Is Carl Paladino the Tea Baggers' Biggest Hypocrite Yet?
Mr. Paladino, 63, delivered a Palinesque populist message to a boisterous group of about 1,000 flag-waving supporters here, denouncing what he said was the government’s deepening encroachment into the lives of ordinary Americans. “I’m mad as hell, and I’m not going to take it anymore!” Mr. Paladino told a roaring crowd that had gathered at the Ellicott Square Building in downtown Buffalo, one of several office complexes in his commercial real estate empire in western New York. “The government is in shambles, and we’re paying for it in unbearable taxes far, far above the national average,” he added. “Are you mad? Are you gonna take it anymore?”And then last night:
"Tonight the ruling class knows, they've seen it now. They not only know it but they've seen it. There's a people's revolution."
Yes, he's a revolutionary, who simply hates big government and its profligate spending. Real man of the people. But who is Carl Paladino in the real world?
The Buffalo News tells us -- he's a member of the "ruling elite" in a very big way:
Paladino is state government's biggest landlord in Western New York, holding half of the 52 leases the state has taken out on offices in Erie and Niagara counties, a Buffalo News analysis shows. Albany's rent payments to Paladino this year will total $5.1 million.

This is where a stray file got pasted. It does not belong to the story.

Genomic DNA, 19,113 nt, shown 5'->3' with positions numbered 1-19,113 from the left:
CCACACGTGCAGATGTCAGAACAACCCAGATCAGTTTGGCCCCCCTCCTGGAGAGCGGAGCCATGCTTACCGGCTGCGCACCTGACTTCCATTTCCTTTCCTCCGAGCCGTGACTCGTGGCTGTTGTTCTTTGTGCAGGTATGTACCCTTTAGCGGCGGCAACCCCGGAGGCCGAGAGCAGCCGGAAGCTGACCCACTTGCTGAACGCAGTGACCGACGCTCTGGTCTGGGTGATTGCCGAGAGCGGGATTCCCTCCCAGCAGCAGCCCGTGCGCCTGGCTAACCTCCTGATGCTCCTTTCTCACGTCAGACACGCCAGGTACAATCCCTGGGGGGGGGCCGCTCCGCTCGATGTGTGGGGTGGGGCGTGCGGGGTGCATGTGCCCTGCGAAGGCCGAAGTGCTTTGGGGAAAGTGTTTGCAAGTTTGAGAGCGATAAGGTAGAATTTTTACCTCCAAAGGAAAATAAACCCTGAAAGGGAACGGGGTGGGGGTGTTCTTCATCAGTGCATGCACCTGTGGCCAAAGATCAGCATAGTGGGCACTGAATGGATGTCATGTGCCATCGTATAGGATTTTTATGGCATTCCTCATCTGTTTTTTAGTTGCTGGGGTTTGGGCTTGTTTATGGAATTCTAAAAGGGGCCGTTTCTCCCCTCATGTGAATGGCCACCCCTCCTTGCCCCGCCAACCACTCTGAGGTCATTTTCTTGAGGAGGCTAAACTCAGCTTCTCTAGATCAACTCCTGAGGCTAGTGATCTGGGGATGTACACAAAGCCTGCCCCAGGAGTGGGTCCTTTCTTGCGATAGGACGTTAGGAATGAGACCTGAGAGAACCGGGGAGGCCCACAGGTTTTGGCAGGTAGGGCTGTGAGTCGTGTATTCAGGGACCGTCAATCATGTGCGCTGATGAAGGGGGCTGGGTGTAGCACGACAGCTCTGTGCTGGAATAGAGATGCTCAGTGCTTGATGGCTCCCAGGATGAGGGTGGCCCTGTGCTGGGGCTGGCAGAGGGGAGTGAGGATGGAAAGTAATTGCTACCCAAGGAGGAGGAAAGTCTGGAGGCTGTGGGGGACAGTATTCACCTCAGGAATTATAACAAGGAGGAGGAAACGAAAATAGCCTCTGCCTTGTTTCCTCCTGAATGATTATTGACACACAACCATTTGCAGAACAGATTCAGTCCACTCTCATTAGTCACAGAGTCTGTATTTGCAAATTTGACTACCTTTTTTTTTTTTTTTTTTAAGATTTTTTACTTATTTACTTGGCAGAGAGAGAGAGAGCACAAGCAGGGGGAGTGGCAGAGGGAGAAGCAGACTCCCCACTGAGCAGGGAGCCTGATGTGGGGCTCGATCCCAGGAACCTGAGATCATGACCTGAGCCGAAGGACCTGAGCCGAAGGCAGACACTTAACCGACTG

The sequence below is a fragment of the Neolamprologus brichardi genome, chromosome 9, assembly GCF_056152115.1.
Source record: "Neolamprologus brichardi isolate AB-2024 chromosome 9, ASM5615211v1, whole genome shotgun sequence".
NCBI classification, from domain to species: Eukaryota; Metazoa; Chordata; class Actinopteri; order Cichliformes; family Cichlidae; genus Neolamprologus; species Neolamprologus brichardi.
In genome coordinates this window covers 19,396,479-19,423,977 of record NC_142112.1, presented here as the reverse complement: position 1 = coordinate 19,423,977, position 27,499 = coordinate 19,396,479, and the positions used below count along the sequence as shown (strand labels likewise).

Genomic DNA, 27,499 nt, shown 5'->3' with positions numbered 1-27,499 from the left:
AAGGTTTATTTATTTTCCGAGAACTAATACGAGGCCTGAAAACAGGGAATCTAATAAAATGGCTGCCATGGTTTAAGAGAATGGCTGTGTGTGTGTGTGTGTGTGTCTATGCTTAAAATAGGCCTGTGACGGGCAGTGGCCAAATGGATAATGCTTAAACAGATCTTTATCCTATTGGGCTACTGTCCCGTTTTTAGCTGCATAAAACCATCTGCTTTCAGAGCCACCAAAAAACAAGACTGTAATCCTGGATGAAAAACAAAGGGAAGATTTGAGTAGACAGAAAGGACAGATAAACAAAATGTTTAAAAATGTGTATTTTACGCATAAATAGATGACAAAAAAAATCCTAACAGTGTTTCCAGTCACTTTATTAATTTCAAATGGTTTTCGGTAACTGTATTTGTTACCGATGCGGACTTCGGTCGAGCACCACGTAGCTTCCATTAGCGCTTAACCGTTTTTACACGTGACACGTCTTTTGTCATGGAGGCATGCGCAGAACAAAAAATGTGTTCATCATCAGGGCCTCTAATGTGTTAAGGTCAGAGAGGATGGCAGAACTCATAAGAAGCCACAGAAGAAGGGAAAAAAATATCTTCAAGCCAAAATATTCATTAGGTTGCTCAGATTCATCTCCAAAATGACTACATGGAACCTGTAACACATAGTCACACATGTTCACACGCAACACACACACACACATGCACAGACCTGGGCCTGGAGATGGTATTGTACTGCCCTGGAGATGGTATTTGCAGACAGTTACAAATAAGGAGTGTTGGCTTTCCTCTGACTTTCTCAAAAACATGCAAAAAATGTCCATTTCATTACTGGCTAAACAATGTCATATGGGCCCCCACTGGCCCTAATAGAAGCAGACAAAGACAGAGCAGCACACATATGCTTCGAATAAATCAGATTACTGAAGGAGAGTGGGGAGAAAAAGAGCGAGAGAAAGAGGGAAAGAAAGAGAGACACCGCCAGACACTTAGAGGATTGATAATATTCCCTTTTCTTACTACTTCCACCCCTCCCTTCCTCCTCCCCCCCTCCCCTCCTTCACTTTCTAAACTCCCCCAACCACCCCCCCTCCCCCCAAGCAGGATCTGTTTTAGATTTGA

His companies will collect another $5 million in rent from the federal and local governments, including his two most lucrative leases that net him $1.7 million for an office that houses some operations of the Erie County Department of Social Services and $1.5 million for FBI offices behind City Hall.
Paladino's business transactions with government don't end with leasing office space, a Buffalo News investigation found.
He owns an estimated 20 properties that have received tax breaks -- including property and sales taxes -- that amounted to at least $12 million since 2003, The News calculated.
Paladino also bought at least two large buildings from the government for next to nothing. A state economic development agency spent about $1 million to buy the former United Office Building in Niagara Falls that it then sold in 2002 to Paladino for $10. Buffalo city officials in 1999 sold him the former L.L. Berger building for $1 and tossed in a parking lot and $385,000 to help repair the building.
Paladino's extensive dealings with government -- coupled with at least $452,000 in political contributions in recent years to scores of politicians -- are in sharp contrast to the rhetoric of his campaign for governor, in which he has railed against government spending and portrayed himself as an outsider dedicated to taking on the ruling elite.
I guess it doesn't matter -- those tea-party suckers will buy absolutely anything that anyone wearing a tri-corner hat will sell them.